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Bowie State band performed at a preschool. A 4-year-old became part of the show.

University color guard captain Mikaella Steward simplified the routine so the child could follow along

Bowie State's color guard captain, Mikaella Steward, simplified the routine so Kinsey Disher, a 4-year-old preschooler at Georgetown Hill Early School’s Darnestown campus, could follow along during the Black History Month performance on Feb. 28. (Georgetown Hill Elementary School (Darnestown))
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While Bowie State University’s marching band played Phil Collins’s “In the Air Tonight,” the school’s color guard team performed an accompanying dance. So, too, did one 4-year-old audience member.

The Symphony of Soul Marching Band, as well as the Sensations Color Guard, were performing for a group of students, ages 2 to 4, at Georgetown Hill Early School’s Darnestown campus as part of a Black History Month event on Feb. 28. Bowie State is Maryland’s oldest historically Black university.

“We wanted to highlight the band for Black History Month,” said Danielle McGuire, the preschool director, adding that her assistant director, Chelsi Rose, attended the university. McGuire said they wanted to honor a local institution by inviting the group’s members to meet the students and showcase their talent.

She said the students were “mesmerized with the music and the instruments and the loudness of the event.”

While school administrators knew the outdoor show — which took place in the preschool parking lot — would engage and excite the group of toddlers, they didn’t expect any of them to imitate the choreography. But that’s exactly what prekindergartener Kinsey Disher did. As her classmates sat watching the performance, Kinsey stood up — and attempted to copy every move.

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She started with a dramatic body roll, then waved her arms from left to right, and put her hands on her hips — mirroring the moves of the color guard’s captain, Mikaella Steward, a junior at Bowie State. The sweet scene was captured on video by a teacher at the school, and the clip spread widely on social media.

“I was very touched,” said Steward, 20, who is majoring in early-childhood education. “This moment with Kinsey was probably one of the best moments I will ever have with a young child.”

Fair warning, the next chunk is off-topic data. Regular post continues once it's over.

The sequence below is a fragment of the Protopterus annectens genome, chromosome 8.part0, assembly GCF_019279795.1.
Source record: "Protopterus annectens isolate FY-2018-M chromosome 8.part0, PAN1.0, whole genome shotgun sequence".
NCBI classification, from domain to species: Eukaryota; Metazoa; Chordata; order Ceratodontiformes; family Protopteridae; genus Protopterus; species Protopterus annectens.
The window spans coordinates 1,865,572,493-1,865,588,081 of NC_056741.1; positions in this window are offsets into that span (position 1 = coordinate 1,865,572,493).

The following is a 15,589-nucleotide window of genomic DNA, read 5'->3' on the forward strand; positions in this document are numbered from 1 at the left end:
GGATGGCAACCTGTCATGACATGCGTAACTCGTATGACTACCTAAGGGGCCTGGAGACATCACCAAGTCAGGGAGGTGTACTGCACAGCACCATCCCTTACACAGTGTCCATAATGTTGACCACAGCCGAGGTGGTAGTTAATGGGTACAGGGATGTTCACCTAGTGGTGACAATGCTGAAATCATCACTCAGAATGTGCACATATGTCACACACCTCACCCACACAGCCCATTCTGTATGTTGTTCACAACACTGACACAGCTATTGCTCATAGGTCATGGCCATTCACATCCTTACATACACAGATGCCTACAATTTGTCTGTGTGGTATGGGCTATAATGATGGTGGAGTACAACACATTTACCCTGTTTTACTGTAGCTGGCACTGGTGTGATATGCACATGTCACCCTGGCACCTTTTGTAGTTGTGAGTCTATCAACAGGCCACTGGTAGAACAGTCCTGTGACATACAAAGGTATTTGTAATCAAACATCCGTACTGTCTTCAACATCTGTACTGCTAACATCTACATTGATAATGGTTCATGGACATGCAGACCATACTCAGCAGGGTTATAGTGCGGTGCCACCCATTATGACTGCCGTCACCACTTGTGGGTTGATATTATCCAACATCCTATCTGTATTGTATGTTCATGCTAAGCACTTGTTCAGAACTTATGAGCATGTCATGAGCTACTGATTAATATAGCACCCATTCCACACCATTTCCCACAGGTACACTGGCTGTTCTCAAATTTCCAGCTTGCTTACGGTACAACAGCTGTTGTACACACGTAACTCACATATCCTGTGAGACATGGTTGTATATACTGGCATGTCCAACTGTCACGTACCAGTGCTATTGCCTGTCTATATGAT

Kinsey Disher, a 4-year-old girl, matched the dance moves of a Bowie State color guard during a Black History Month celebration in Darnestown, Md., on Feb. 28. (Video: Georgetown Hill Elementary School)

When she took note that the child was copying her, she decided to simplify and slow down the routine to ensure Kinsey had a better shot of following along. “She could actually keep up with what I was doing,” Steward said.

For Steward and her teammates, the opportunity to perform for preschoolers in celebration of Black History Month was a meaningful experience.

“What we’re doing is setting a legacy for other generations to come,” she said. “What we do is an art.”

Steward said she hopes the performance — and Kinsey’s participation in it — teaches the preschoolers that “trying new things with new people is not a problem at all.”

“As long as you put your mind to it, you can do anything,” Steward said.

As a prospective educator, she also learned a valuable lesson that day.

“You never know what kind of mark you’re going to make,” Steward said. “You never know who is looking up to you and who is watching you. You can be an inspiration to someone that you don’t even know.”

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The Sensations Color Guard coach, Carmen McGinnis, was moved by the interaction, too.

“When I saw my girl out there in the front, connecting with this little girl, she reminded me a lot of myself,” said McGinnis, who graduated from Bowie State University in 2014 and also was a member of the color guard. “It was a genuine, innocent, compassionate moment, of two people from across the way who had no idea who the other one was.”

“Just to see her inspired at such a young age really brought it home for us,” she continued, adding that the color guard performs choreographed dances alongside the marching band and that the team prioritizes visiting young people in the community. “This younger generation is coming up, and we want to shape the world in such a way where we can connect with anybody, anywhere, at any time.”

Following the performance, Kinsey bolted toward Steward for a hug. The preschoolers got to mingle with the university students, and they joined together for a dance party.

His bank card was declined. A stranger stepped up, and now they’re ‘friends for life.’

“We were holding hands the entire time,” Steward said.

According to Kinsey’s mother, her daughter came home chatting nonstop about the performance.

“She loved it and was so excited when she came home,” said Christie Disher, adding that her daughter has always been an avid dancer. “I’m grateful to Bowie State for taking the time out of their busy schedule to come to a preschool and perform for kids.”

In fact, Kinsey still beams when she talks about the event, and the new friend she made.

“It was an amazing experience,” she said.